My great-grandmother, Ethel Reynolds Smith, died in a mental hospital.
“These down moods were cyclical, coming and going at irregular intervals and varying in their strength and duration. In time they came with greater frequency and intensity, causing deep feelings of depression and fear that so disturbed Ethel that she was unable to perform her daily tasks.”
“At other times her mind raced beyond control forcing her exhausted body to do more and more. Today, her condition would probably be diagnosed as a chemical imbalance. But in her day, they could only rely on prayer, priesthood blessings, and medical treatments that had no lasting relief. She died on August 26, 1937.”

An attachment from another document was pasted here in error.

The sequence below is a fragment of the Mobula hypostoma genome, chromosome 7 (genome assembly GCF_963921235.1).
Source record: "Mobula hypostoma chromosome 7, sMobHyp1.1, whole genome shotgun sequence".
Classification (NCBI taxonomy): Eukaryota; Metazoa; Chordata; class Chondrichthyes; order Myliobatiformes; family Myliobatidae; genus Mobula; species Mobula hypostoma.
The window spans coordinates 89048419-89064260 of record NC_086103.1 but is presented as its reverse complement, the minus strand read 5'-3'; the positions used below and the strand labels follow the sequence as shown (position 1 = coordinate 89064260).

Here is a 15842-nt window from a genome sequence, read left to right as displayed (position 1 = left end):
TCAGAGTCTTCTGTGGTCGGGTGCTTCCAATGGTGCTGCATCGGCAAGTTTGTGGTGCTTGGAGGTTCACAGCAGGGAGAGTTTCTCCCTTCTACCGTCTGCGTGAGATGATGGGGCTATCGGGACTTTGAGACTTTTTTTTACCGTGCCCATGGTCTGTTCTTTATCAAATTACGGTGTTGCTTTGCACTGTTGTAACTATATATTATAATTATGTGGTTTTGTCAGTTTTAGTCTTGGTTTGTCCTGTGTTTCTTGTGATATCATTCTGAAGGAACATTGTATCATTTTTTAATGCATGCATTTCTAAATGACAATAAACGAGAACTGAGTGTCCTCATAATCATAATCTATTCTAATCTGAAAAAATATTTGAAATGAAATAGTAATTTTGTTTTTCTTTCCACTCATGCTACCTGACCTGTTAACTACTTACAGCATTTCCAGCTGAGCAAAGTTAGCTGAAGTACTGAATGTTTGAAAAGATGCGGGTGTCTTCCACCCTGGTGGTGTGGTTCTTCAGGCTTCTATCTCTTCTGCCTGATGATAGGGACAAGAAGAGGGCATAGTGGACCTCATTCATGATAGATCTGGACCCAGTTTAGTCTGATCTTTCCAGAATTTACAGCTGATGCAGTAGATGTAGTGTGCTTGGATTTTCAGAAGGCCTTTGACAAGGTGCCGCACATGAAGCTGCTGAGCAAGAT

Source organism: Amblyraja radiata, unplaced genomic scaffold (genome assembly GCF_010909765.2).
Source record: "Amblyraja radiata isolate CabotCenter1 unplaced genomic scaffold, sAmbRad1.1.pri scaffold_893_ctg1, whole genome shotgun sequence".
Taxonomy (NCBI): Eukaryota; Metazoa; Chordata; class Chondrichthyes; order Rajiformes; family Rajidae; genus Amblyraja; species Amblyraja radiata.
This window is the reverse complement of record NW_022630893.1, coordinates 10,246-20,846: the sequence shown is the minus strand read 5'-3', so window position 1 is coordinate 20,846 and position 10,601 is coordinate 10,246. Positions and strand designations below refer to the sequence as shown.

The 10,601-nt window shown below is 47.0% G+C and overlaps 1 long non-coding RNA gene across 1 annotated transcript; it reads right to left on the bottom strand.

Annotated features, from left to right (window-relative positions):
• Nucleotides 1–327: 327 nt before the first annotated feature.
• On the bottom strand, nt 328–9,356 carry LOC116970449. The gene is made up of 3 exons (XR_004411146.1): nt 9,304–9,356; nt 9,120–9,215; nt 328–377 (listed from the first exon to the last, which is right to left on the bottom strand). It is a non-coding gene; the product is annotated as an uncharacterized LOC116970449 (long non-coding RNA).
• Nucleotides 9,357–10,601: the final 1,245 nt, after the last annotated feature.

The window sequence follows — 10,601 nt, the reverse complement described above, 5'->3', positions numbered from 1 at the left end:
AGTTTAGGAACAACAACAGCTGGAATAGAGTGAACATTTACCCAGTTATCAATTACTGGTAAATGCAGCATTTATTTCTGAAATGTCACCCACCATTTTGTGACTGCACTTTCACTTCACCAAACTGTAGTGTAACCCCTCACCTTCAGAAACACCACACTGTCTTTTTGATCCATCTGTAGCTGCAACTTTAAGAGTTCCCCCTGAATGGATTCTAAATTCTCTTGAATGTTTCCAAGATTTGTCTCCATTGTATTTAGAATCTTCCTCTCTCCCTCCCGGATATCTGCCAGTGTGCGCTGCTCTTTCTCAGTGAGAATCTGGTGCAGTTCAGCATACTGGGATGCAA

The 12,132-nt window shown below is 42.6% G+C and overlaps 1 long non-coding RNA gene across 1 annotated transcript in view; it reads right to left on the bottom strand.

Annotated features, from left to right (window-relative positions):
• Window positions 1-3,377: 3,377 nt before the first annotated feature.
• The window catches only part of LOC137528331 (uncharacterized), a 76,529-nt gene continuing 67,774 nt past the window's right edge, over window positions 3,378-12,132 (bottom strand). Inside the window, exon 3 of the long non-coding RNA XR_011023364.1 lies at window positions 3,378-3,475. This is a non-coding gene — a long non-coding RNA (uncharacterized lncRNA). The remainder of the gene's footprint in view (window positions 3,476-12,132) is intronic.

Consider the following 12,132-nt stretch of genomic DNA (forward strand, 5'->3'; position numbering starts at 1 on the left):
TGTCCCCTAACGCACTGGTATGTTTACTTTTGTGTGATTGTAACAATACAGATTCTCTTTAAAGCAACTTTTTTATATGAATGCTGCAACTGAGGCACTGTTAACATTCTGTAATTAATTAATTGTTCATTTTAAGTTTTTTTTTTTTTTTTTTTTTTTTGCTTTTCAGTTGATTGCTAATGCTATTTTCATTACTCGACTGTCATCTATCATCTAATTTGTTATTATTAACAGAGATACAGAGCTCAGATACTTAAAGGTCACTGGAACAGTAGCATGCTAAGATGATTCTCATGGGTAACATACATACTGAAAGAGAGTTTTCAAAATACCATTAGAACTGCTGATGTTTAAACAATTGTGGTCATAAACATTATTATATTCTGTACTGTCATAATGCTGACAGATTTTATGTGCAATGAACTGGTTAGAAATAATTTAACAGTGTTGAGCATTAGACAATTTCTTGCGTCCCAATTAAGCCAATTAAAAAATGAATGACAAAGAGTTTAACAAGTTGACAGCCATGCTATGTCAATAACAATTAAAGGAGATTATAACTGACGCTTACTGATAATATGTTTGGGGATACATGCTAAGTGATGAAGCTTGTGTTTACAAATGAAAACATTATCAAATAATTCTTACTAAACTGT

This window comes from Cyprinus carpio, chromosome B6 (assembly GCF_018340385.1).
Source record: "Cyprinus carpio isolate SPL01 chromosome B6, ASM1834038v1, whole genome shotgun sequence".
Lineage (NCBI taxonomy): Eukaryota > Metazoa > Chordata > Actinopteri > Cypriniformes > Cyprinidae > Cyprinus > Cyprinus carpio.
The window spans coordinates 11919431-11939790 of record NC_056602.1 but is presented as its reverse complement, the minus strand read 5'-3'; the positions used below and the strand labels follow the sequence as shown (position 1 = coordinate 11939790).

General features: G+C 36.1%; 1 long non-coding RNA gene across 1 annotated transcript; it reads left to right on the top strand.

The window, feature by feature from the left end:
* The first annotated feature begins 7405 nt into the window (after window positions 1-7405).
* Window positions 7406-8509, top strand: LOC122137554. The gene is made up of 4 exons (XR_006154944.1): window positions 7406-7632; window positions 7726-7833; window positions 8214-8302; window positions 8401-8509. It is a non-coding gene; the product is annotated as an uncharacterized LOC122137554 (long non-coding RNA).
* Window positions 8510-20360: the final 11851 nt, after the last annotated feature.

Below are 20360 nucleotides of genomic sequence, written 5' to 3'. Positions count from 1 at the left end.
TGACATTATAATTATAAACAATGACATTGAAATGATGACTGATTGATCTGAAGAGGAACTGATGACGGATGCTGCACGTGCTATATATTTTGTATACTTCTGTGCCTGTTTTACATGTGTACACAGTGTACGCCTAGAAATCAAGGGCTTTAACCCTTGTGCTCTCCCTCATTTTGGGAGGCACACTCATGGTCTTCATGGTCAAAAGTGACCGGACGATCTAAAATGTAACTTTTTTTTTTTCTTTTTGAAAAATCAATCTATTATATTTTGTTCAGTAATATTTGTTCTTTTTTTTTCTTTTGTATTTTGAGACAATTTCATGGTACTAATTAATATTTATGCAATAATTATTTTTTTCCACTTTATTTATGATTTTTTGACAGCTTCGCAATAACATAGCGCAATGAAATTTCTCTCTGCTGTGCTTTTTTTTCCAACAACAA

I think about her often, and how grateful she would have been for medication that worked. Medication that many of her descendants (including me) take on a regular basis. People who take medication for mental health conditions shouldn’t start or stop these life-saving drugs without the advice of their doctors, but sometimes your company policies may encourage someone to stop.
To keep reading, click here: Mental Health Month at the Office: Fix Your Drug Testing Policies